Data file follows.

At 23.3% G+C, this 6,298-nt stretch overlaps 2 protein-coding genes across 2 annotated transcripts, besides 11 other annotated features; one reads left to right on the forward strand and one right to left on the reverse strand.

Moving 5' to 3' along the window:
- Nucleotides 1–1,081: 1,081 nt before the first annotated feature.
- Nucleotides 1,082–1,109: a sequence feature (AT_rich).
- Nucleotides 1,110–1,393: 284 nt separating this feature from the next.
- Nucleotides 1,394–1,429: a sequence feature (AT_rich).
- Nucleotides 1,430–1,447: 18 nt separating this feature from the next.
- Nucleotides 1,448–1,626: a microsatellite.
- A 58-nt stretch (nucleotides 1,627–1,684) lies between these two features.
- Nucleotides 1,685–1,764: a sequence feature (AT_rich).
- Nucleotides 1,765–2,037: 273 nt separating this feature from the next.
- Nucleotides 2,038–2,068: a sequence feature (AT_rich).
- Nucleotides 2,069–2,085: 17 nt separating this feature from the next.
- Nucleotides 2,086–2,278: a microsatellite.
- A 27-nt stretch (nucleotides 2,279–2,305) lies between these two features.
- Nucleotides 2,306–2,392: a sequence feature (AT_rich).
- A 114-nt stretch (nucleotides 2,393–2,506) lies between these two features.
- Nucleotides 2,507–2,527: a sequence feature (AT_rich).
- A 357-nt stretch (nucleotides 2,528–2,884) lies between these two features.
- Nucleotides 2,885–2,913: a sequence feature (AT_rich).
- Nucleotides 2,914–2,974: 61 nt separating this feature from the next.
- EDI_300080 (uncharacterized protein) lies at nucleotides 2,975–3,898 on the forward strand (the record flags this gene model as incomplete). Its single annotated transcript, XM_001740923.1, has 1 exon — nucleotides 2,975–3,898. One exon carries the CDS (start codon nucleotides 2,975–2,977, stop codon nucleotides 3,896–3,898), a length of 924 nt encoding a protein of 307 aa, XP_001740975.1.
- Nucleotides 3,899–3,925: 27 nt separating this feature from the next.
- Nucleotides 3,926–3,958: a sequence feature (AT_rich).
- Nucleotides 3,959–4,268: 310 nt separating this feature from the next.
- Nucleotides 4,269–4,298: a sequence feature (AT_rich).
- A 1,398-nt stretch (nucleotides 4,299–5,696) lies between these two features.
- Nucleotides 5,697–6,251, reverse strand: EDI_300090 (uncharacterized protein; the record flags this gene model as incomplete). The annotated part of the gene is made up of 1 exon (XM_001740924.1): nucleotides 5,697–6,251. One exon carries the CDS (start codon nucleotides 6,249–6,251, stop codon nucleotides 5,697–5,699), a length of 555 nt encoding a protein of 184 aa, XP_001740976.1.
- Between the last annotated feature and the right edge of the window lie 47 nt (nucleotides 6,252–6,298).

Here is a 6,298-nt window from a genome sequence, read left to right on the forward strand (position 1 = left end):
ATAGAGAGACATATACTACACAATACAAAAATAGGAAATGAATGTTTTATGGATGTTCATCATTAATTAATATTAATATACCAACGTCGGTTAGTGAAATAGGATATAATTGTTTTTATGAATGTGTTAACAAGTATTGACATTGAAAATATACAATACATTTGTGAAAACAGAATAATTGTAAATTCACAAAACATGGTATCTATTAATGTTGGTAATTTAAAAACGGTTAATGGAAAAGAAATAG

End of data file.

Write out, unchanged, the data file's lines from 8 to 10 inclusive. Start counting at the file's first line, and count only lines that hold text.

- Nucleotides 1,448–1,626: a microsatellite.
- A 58-nt stretch (nucleotides 1,627–1,684) lies between these two features.
- Nucleotides 1,685–1,764: a sequence feature (AT_rich).